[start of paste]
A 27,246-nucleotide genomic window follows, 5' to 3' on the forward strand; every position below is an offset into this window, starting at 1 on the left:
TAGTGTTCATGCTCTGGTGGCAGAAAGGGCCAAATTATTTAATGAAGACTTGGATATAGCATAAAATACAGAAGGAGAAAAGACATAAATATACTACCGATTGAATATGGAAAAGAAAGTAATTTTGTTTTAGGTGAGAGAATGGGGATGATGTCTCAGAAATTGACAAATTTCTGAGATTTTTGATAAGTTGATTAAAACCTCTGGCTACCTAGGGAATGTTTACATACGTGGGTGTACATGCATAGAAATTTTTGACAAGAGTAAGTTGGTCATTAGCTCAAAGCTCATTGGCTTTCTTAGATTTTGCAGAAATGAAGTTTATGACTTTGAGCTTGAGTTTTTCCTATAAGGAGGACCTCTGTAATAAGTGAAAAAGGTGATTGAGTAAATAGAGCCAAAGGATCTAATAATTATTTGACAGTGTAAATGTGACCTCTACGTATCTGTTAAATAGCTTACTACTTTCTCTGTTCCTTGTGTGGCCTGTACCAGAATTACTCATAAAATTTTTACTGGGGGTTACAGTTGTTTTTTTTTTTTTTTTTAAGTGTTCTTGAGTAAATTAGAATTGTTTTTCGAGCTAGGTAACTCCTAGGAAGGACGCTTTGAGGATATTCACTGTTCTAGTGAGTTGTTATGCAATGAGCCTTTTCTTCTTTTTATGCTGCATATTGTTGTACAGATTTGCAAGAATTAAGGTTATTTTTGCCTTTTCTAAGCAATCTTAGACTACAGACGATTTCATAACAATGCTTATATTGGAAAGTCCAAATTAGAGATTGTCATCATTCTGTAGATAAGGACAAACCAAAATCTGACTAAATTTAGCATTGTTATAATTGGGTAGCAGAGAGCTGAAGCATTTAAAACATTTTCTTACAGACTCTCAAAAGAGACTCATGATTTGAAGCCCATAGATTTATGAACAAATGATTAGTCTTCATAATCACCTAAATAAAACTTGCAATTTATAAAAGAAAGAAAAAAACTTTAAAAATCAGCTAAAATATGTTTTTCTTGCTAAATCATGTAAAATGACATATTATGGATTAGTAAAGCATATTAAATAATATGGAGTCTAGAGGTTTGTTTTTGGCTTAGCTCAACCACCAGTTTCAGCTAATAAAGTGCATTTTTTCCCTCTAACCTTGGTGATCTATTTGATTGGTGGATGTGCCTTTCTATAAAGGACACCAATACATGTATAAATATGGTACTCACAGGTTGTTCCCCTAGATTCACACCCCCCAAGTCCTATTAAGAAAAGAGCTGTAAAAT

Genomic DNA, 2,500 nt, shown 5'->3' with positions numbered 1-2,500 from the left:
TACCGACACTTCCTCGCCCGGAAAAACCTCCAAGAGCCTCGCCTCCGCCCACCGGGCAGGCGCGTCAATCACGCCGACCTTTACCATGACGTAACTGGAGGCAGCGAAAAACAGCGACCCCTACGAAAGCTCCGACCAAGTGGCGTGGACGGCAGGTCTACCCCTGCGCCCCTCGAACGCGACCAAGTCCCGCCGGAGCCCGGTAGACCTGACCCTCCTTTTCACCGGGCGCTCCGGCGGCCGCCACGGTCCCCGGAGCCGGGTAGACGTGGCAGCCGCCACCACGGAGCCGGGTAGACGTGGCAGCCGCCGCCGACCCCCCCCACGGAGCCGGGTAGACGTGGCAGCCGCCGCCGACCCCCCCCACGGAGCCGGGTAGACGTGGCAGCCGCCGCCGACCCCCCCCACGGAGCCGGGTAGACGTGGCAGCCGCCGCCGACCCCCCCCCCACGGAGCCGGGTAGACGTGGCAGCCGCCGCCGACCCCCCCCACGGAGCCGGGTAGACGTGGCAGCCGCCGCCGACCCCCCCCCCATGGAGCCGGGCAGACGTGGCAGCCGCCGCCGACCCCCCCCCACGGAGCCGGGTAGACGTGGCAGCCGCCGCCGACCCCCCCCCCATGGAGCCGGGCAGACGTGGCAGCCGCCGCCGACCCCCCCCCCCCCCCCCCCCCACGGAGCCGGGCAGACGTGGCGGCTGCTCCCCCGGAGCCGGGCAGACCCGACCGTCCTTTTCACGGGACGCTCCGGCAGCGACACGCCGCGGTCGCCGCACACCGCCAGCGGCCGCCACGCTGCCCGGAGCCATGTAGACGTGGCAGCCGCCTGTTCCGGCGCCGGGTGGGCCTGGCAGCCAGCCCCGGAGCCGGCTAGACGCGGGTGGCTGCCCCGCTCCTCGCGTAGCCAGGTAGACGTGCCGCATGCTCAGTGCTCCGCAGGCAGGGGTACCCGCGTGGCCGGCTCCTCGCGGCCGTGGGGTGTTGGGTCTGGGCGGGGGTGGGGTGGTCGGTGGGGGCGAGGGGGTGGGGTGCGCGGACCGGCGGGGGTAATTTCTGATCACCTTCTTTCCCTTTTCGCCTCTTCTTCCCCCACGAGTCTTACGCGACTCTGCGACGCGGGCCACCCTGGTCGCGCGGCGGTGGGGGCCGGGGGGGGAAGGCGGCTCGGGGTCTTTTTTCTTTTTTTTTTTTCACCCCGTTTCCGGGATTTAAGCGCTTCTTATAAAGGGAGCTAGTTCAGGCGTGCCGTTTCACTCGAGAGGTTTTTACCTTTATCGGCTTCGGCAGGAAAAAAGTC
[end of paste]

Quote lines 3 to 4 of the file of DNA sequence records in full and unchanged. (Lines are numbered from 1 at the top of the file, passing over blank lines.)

Genomic DNA, 2,500 nt, shown 5'->3' with positions numbered 1-2,500 from the left:
TACCGACACTTCCTCGCCCGGAAAAACCTCCAAGAGCCTCGCCTCCGCCCACCGGGCAGGCGCGTCAATCACGCCGACCTTTACCATGACGTAACTGGAGGCAGCGAAAAACAGCGACCCCTACGAAAGCTCCGACCAAGTGGCGTGGACGGCAGGTCTACCCCTGCGCCCCTCGAACGCGACCAAGTCCCGCCGGAGCCCGGTAGACCTGACCCTCCTTTTCACCGGGCGCTCCGGCGGCCGCCACGGTCCCCGGAGCCGGGTAGACGTGGCAGCCGCCACCACGGAGCCGGGTAGACGTGGCAGCCGCCGCCGACCCCCCCCACGGAGCCGGGTAGACGTGGCAGCCGCCGCCGACCCCCCCCACGGAGCCGGGTAGACGTGGCAGCCGCCGCCGACCCCCCCCACGGAGCCGGGTAGACGTGGCAGCCGCCGCCGACCCCCCCCCCACGGAGCCGGGTAGACGTGGCAGCCGCCGCCGACCCCCCCCACGGAGCCGGGTAGACGTGGCAGCCGCCGCCGACCCCCCCCCCATGGAGCCGGGCAGACGTGGCAGCCGCCGCCGACCCCCCCCCACGGAGCCGGGTAGACGTGGCAGCCGCCGCCGACCCCCCCCCCATGGAGCCGGGCAGACGTGGCAGCCGCCGCCGACCCCCCCCCCCCCCCCCCCCCACGGAGCCGGGCAGACGTGGCGGCTGCTCCCCCGGAGCCGGGCAGACCCGACCGTCCTTTTCACGGGACGCTCCGGCAGCGACACGCCGCGGTCGCCGCACACCGCCAGCGGCCGCCACGCTGCCCGGAGCCATGTAGACGTGGCAGCCGCCTGTTCCGGCGCCGGGTGGGCCTGGCAGCCAGCCCCGGAGCCGGCTAGACGCGGGTGGCTGCCCCGCTCCTCGCGTAGCCAGGTAGACGTGCCGCATGCTCAGTGCTCCGCAGGCAGGGGTACCCGCGTGGCCGGCTCCTCGCGGCCGTGGGGTGTTGGGTCTGGGCGGGGGTGGGGTGGTCGGTGGGGGCGAGGGGGTGGGGTGCGCGGACCGGCGGGGGTAATTTCTGATCACCTTCTTTCCCTTTTCGCCTCTTCTTCCCCCACGAGTCTTACGCGACTCTGCGACGCGGGCCACCCTGGTCGCGCGGCGGTGGGGGCCGGGGGGGGAAGGCGGCTCGGGGTCTTTTTTCTTTTTTTTTTTTCACCCCGTTTCCGGGATTTAAGCGCTTCTTATAAAGGGAGCTAGTTCAGGCGTGCCGTTTCACTCGAGAGGTTTTTACCTTTATCGGCTTCGGCAGGAAAAAAGTC